Next on the list of basic beer ingredients includes everybody’s favorite live organism – yeast.
The type of yeast used in the fermentation of the beer is as important as one’s choice of grain. It is the yeast that can determine whether the beer will be a lager or ale, and help detemine which kind of flavors will be present after the fermentation process has concluded. Choice of yeast is therefore critical.
How many are out there? To get a good idea, take a gander at this site which lists the strains of yeast needed for each type of beer. For example, they list no fewer than 40 different yeast options for stouts alone. To list out the entire catalog available to brewers would be quite long, and quite boring for you to read.
There are some characteristics that one should keep in the back of their mind when choosing a yeast strain. They are as follows (ganked from this site):
- Rapid fermentation
- Yeast stress tolerance
- Rate of attenuation at the desired temperature
- Beer flavor
- Good yeast storage characteristics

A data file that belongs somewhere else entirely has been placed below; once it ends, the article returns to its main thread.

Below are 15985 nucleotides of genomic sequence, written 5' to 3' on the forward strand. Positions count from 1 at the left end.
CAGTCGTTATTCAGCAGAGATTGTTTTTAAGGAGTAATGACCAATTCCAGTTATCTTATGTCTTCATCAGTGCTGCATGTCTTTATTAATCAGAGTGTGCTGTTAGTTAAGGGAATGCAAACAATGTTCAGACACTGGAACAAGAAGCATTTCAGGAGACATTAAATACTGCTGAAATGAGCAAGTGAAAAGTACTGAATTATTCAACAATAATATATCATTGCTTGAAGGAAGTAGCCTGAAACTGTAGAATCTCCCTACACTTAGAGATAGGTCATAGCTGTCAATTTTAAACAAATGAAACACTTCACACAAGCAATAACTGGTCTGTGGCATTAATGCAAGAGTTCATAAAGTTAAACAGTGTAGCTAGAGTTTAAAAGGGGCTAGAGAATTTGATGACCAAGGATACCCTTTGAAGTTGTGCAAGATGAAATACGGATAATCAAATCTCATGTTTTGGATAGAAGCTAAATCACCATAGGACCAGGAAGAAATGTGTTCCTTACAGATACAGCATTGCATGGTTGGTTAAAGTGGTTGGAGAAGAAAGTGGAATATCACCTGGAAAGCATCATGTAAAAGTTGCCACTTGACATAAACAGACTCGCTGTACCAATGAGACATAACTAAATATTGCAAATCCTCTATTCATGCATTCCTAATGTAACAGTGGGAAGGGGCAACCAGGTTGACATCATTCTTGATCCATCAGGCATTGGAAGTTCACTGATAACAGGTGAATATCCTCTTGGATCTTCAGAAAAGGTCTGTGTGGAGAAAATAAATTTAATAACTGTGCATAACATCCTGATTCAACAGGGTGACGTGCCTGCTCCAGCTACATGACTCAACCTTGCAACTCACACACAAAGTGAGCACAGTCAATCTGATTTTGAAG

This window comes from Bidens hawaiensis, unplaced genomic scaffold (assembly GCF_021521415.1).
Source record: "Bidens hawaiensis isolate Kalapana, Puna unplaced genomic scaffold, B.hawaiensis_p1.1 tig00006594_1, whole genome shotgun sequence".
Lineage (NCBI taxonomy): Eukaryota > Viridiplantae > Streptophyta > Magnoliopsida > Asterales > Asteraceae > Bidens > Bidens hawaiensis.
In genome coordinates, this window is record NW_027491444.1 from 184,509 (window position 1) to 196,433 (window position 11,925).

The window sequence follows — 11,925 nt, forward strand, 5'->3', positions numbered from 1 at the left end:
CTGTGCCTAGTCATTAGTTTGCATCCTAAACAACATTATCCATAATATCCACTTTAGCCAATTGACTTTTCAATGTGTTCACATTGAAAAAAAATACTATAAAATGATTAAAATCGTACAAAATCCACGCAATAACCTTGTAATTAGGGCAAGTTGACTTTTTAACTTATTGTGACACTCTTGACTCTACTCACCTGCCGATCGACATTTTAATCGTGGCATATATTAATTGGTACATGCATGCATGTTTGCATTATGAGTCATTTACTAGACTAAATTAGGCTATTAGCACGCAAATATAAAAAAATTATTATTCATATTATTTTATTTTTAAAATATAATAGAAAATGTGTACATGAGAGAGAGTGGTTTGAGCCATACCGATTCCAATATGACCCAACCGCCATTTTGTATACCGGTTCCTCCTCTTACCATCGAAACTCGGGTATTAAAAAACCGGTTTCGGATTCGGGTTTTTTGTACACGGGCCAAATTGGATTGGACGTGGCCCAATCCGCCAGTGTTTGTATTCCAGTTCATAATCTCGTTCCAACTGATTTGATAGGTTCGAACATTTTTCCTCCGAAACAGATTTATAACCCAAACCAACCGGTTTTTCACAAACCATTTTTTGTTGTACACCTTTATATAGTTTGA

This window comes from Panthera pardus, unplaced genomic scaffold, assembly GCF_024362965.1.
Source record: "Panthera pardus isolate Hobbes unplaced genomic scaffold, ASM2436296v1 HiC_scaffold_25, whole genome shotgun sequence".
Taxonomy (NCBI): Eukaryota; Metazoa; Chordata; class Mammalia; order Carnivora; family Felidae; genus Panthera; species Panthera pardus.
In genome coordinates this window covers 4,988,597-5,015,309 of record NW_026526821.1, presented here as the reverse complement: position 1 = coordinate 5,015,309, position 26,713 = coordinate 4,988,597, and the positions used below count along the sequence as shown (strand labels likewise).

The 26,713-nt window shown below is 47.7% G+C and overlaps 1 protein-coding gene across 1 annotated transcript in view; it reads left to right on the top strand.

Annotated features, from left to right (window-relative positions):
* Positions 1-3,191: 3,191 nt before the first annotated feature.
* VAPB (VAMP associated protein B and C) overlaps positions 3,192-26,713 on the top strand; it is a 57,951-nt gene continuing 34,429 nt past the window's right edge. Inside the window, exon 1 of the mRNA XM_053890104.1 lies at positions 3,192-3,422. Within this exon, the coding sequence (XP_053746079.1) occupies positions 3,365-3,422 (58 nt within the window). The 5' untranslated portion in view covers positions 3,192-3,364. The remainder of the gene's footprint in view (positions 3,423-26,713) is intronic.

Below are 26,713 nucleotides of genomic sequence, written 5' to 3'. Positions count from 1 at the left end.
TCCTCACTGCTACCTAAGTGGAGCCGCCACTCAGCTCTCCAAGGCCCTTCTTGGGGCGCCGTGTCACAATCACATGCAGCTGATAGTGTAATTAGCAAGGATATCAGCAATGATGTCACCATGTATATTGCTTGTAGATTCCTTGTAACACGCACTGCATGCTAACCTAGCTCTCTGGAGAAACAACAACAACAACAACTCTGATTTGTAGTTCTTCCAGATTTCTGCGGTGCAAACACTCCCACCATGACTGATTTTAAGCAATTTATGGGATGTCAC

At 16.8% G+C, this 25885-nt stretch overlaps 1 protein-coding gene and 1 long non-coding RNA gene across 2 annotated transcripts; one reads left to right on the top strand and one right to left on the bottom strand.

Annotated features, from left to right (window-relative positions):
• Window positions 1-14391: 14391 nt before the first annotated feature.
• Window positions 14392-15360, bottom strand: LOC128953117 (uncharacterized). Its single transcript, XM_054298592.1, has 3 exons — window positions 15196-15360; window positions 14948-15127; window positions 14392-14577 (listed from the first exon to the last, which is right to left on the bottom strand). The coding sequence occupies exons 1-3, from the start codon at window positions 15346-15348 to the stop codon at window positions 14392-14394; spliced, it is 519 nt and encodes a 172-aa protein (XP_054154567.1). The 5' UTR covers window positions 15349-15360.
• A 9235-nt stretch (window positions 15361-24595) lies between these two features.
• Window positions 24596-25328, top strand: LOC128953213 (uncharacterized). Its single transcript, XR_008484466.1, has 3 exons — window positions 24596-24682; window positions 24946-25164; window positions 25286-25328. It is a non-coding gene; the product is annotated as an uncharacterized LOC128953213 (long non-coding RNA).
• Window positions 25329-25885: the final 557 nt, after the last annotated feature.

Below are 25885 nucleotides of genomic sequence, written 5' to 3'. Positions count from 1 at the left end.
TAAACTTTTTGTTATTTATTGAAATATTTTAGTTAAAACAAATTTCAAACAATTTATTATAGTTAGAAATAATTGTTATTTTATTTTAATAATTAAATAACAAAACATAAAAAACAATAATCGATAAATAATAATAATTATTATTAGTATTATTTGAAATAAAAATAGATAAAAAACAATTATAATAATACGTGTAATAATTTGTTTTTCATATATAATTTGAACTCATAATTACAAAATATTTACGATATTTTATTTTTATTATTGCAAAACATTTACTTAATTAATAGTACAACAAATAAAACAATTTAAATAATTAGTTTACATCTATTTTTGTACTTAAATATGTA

- Stability against mutation
- Stability against degeneration
Some of these are pretty straight forward. For example, you don’t want the yeast to mutate into a different strain whilst in the midst of fermentation (nor in storage), nor do you want one that becomes weaker during the same period of time. One preferably wants a yeast that provides a consistent flavor and fermentation process.
But there are two characteristics that I want to draw attention to – flocculation and attenuation.
Flocculation – This is the ability of the yeast to clump together after the sugars have been converted to alcohol. Brewers don’t want to have large clumps of sediment it their beer, yeast or otherwise, so if a yeast tends to have a high rate of flocculation, the brewer will need to know to look for any , and how to get rid of it. Both of these are dependent upon the type of beer one is brewing as well as the fermenter used.
Attenuation – Attenuation is essentially the rate of conversion of sugars to alcohol. The higher the attenuation rate, the higher the alcohol content, and the less sugars are remaining. Again, the ratio of what makes for a proper attenuation rate depends upon the type of beer one is brewing.
Yeasts role in brewing is critical, and an incorrect choice can leave one with a beer that doesn’t meet up to expectations. The important point here is that there are hundreds of strains of yeast, and a good brewer should know which one goes best with the type of beer they tend on producing.
UPDATE: There’s been a question or two on whether my perspective on flocculation is correct. I will admit to not knowing for certain, so if you’re a brewer and have an opinion, feel free to add your perspective.